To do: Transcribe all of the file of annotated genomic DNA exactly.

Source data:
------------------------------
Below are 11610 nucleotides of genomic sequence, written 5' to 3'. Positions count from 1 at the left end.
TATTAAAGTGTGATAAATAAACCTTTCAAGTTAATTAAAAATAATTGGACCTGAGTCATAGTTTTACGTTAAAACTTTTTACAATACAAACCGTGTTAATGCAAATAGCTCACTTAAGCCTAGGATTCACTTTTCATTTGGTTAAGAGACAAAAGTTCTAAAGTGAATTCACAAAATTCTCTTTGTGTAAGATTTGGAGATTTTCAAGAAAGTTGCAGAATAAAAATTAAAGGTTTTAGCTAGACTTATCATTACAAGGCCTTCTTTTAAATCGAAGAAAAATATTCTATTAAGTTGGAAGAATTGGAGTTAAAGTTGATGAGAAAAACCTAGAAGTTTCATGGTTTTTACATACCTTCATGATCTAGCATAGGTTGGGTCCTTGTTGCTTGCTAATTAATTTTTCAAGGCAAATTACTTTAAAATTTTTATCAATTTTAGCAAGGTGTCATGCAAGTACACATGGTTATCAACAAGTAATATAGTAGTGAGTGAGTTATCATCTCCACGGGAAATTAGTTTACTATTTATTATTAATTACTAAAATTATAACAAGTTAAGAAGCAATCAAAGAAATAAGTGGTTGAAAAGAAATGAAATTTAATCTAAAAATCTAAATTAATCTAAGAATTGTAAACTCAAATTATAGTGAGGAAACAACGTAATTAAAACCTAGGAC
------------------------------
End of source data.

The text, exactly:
Below are 11610 nucleotides of genomic sequence, written 5' to 3'. Positions count from 1 at the left end.
TATTAAAGTGTGATAAATAAACCTTTCAAGTTAATTAAAAATAATTGGACCTGAGTCATAGTTTTACGTTAAAACTTTTTACAATACAAACCGTGTTAATGCAAATAGCTCACTTAAGCCTAGGATTCACTTTTCATTTGGTTAAGAGACAAAAGTTCTAAAGTGAATTCACAAAATTCTCTTTGTGTAAGATTTGGAGATTTTCAAGAAAGTTGCAGAATAAAAATTAAAGGTTTTAGCTAGACTTATCATTACAAGGCCTTCTTTTAAATCGAAGAAAAATATTCTATTAAGTTGGAAGAATTGGAGTTAAAGTTGATGAGAAAAACCTAGAAGTTTCATGGTTTTTACATACCTTCATGATCTAGCATAGGTTGGGTCCTTGTTGCTTGCTAATTAATTTTTCAAGGCAAATTACTTTAAAATTTTTATCAATTTTAGCAAGGTGTCATGCAAGTACACATGGTTATCAACAAGTAATATAGTAGTGAGTGAGTTATCATCTCCACGGGAAATTAGTTTACTATTTATTATTAATTACTAAAATTATAACAAGTTAAGAAGCAATCAAAGAAATAAGTGGTTGAAAAGAAATGAAATTTAATCTAAAAATCTAAATTAATCTAAGAATTGTAAACTCAAATTATAGTGAGGAAACAACGTAATTAAAACCTAGGAC